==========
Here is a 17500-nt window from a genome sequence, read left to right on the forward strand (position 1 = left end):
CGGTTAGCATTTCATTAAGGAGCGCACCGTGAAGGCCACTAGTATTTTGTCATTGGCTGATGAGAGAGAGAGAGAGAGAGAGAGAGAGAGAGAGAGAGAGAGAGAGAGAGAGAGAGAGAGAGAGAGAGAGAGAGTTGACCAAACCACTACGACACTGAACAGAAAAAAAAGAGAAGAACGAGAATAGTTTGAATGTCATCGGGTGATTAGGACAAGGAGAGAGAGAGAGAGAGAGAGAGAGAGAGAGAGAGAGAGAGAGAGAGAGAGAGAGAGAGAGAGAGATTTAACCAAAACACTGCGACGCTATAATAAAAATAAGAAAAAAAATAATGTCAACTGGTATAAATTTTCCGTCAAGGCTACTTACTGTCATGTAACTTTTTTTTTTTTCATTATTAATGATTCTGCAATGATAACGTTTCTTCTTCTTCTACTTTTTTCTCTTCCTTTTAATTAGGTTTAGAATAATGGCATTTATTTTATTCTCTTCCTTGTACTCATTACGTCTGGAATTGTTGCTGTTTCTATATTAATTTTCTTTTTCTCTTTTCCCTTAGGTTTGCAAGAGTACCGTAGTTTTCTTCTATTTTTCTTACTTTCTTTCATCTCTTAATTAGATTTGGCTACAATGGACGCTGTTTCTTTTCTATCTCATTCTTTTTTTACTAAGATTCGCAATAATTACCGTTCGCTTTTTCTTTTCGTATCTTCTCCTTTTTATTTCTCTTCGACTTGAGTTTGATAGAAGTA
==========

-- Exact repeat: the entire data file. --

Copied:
Here is a 17500-nt window from a genome sequence, read left to right on the forward strand (position 1 = left end):
CGGTTAGCATTTCATTAAGGAGCGCACCGTGAAGGCCACTAGTATTTTGTCATTGGCTGATGAGAGAGAGAGAGAGAGAGAGAGAGAGAGAGAGAGAGAGAGAGAGAGAGAGAGAGAGAGAGAGAGAGAGAGAGTTGACCAAACCACTACGACACTGAACAGAAAAAAAAGAGAAGAACGAGAATAGTTTGAATGTCATCGGGTGATTAGGACAAGGAGAGAGAGAGAGAGAGAGAGAGAGAGAGAGAGAGAGAGAGAGAGAGAGAGAGAGAGAGAGAGAGATTTAACCAAAACACTGCGACGCTATAATAAAAATAAGAAAAAAAATAATGTCAACTGGTATAAATTTTCCGTCAAGGCTACTTACTGTCATGTAACTTTTTTTTTTTTCATTATTAATGATTCTGCAATGATAACGTTTCTTCTTCTTCTACTTTTTTCTCTTCCTTTTAATTAGGTTTAGAATAATGGCATTTATTTTATTCTCTTCCTTGTACTCATTACGTCTGGAATTGTTGCTGTTTCTATATTAATTTTCTTTTTCTCTTTTCCCTTAGGTTTGCAAGAGTACCGTAGTTTTCTTCTATTTTTCTTACTTTCTTTCATCTCTTAATTAGATTTGGCTACAATGGACGCTGTTTCTTTTCTATCTCATTCTTTTTTTACTAAGATTCGCAATAATTACCGTTCGCTTTTTCTTTTCGTATCTTCTCCTTTTTATTTCTCTTCGACTTGAGTTTGATAGAAGTA